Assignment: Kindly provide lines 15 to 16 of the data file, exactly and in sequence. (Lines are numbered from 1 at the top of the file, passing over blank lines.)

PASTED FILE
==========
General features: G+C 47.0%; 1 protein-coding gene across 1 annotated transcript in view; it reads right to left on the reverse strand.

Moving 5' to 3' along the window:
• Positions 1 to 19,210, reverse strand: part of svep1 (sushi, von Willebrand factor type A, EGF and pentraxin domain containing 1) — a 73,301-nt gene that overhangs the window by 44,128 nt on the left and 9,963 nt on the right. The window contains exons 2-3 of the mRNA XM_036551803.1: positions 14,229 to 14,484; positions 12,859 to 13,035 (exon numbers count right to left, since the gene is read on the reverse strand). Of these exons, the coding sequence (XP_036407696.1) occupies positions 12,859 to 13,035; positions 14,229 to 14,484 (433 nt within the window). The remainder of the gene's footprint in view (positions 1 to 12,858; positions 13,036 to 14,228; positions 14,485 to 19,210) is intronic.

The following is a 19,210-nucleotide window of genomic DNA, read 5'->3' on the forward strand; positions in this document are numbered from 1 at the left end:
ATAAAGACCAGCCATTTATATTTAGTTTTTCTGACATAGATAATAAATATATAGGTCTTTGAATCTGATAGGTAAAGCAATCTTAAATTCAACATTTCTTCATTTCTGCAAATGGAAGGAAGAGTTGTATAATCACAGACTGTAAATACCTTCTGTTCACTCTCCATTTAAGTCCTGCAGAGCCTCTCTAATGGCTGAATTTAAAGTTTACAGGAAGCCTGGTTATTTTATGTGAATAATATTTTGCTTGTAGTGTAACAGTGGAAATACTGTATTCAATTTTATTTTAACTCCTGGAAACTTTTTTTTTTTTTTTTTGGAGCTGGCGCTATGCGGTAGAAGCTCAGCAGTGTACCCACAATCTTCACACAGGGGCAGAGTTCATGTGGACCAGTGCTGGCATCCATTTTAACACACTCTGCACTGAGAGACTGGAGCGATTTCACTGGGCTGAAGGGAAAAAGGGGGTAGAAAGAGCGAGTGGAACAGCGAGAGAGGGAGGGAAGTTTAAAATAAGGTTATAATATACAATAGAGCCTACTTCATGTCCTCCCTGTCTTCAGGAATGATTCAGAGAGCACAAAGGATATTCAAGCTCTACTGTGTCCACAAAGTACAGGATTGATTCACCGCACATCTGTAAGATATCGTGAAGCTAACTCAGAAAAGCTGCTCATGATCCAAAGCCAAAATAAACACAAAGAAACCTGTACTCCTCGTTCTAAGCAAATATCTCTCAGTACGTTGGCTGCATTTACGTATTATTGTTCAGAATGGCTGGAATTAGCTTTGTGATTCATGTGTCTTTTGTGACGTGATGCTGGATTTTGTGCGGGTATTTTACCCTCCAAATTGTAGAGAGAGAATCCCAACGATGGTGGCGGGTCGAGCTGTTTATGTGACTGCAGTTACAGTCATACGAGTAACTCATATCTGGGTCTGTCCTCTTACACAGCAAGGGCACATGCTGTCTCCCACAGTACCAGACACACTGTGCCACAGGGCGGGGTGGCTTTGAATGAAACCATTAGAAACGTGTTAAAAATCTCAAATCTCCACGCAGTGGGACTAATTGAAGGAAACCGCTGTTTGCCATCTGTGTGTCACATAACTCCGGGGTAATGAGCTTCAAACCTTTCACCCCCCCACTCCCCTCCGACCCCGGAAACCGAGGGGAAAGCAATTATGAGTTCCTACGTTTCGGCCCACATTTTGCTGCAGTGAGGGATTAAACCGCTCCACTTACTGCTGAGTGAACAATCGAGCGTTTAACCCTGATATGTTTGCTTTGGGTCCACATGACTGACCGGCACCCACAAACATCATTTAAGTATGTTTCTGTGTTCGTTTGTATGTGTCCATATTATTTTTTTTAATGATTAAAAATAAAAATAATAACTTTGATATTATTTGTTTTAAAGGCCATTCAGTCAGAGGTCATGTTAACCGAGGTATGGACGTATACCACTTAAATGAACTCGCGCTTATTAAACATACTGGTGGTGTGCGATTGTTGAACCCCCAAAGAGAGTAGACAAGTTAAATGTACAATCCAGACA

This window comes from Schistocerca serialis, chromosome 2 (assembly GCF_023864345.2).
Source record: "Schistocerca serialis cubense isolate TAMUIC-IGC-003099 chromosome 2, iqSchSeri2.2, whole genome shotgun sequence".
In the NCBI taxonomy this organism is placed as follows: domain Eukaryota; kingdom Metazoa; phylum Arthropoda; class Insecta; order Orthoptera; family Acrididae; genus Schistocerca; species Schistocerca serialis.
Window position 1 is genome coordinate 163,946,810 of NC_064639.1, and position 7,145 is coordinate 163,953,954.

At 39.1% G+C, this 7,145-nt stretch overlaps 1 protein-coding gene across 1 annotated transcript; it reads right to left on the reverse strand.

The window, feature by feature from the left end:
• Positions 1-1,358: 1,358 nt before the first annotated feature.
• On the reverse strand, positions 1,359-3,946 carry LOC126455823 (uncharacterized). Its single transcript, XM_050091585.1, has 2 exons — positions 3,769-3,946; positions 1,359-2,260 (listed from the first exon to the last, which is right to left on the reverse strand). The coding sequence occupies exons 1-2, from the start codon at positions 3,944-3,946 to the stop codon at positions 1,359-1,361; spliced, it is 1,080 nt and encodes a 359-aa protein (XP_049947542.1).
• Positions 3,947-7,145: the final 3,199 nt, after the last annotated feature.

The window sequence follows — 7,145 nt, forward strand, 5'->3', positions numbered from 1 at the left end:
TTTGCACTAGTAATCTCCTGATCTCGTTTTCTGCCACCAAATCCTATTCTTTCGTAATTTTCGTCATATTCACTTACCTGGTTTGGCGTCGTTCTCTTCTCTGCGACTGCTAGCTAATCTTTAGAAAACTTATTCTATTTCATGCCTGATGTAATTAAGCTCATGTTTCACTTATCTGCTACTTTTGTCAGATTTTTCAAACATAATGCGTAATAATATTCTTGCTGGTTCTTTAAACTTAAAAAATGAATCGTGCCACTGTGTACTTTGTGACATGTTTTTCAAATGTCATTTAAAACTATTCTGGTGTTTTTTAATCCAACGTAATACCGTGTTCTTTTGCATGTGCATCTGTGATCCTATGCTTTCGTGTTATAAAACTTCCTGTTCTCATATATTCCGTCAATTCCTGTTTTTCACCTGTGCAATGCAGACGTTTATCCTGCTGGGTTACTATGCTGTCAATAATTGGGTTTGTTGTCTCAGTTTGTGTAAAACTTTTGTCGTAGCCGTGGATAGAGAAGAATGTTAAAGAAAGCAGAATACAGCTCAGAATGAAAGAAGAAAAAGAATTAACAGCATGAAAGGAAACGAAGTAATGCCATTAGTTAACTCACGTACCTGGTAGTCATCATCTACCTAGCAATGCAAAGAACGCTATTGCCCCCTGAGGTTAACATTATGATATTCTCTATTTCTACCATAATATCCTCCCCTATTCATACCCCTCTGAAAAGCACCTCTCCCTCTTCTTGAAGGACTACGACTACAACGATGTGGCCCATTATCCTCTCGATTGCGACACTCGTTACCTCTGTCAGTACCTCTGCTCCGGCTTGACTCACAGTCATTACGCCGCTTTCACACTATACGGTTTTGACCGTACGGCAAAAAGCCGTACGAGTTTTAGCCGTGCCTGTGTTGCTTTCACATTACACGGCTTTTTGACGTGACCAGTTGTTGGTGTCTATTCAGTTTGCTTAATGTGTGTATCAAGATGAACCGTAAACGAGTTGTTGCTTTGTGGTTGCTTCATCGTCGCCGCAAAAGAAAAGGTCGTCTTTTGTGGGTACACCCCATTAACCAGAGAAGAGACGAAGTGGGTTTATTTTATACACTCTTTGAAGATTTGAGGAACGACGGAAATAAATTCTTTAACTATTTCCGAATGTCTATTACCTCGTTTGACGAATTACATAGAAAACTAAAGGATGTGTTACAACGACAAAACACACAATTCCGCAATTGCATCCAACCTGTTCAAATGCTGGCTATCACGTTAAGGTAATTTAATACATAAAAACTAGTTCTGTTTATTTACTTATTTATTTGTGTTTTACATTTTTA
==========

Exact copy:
The window sequence follows — 7,145 nt, forward strand, 5'->3', positions numbered from 1 at the left end:
TTTGCACTAGTAATCTCCTGATCTCGTTTTCTGCCACCAAATCCTATTCTTTCGTAATTTTCGTCATATTCACTTACCTGGTTTGGCGTCGTTCTCTTCTCTGCGACTGCTAGCTAATCTTTAGAAAACTTATTCTATTTCATGCCTGATGTAATTAAGCTCATGTTTCACTTATCTGCTACTTTTGTCAGATTTTTCAAACATAATGCGTAATAATATTCTTGCTGGTTCTTTAAACTTAAAAAATGAATCGTGCCACTGTGTACTTTGTGACATGTTTTTCAAATGTCATTTAAAACTATTCTGGTGTTTTTTAATCCAACGTAATACCGTGTTCTTTTGCATGTGCATCTGTGATCCTATGCTTTCGTGTTATAAAACTTCCTGTTCTCATATATTCCGTCAATTCCTGTTTTTCACCTGTGCAATGCAGACGTTTATCCTGCTGGGTTACTATGCTGTCAATAATTGGGTTTGTTGTCTCAGTTTGTGTAAAACTTTTGTCGTAGCCGTGGATAGAGAAGAATGTTAAAGAAAGCAGAATACAGCTCAGAATGAAAGAAGAAAAAGAATTAACAGCATGAAAGGAAACGAAGTAATGCCATTAGTTAACTCACGTACCTGGTAGTCATCATCTACCTAGCAATGCAAAGAACGCTATTGCCCCCTGAGGTTAACATTATGATATTCTCTATTTCTACCATAATATCCTCCCCTATTCATACCCCTCTGAAAAGCACCTCTCCCTCTTCTTGAAGGACTACGACTACAACGATGTGGCCCATTATCCTCTCGATTGCGACACTCGTTACCTCTGTCAGTACCTCTGCTCCGGCTTGACTCACAGTCATTACGCCGCTTTCACACTATACGGTTTTGACCGTACGGCAAAAAGCCGTACGAGTTTTAGCCGTGCCTGTGTTGCTTTCACATTACACGGCTTTTTGACGTGACCAGTTGTTGGTGTCTATTCAGTTTGCTTAATGTGTGTATCAAGATGAACCGTAAACGAGTTGTTGCTTTGTGGTTGCTTCATCGTCGCCGCAAAAGAAAAGGTCGTCTTTTGTGGGTACACCCCATTAACCAGAGAAGAGACGAAGTGGGTTTATTTTATACACTCTTTGAAGATTTGAGGAACGACGGAAATAAATTCTTTAACTATTTCCGAATGTCTATTACCTCGTTTGACGAATTACATAGAAAACTAAAGGATGTGTTACAACGACAAAACACACAATTCCGCAATTGCATCCAACCTGTTCAAATGCTGGCTATCACGTTAAGGTAATTTAATACATAAAAACTAGTTCTGTTTATTTACTTATTTATTTGTGTTTTACATTTTTA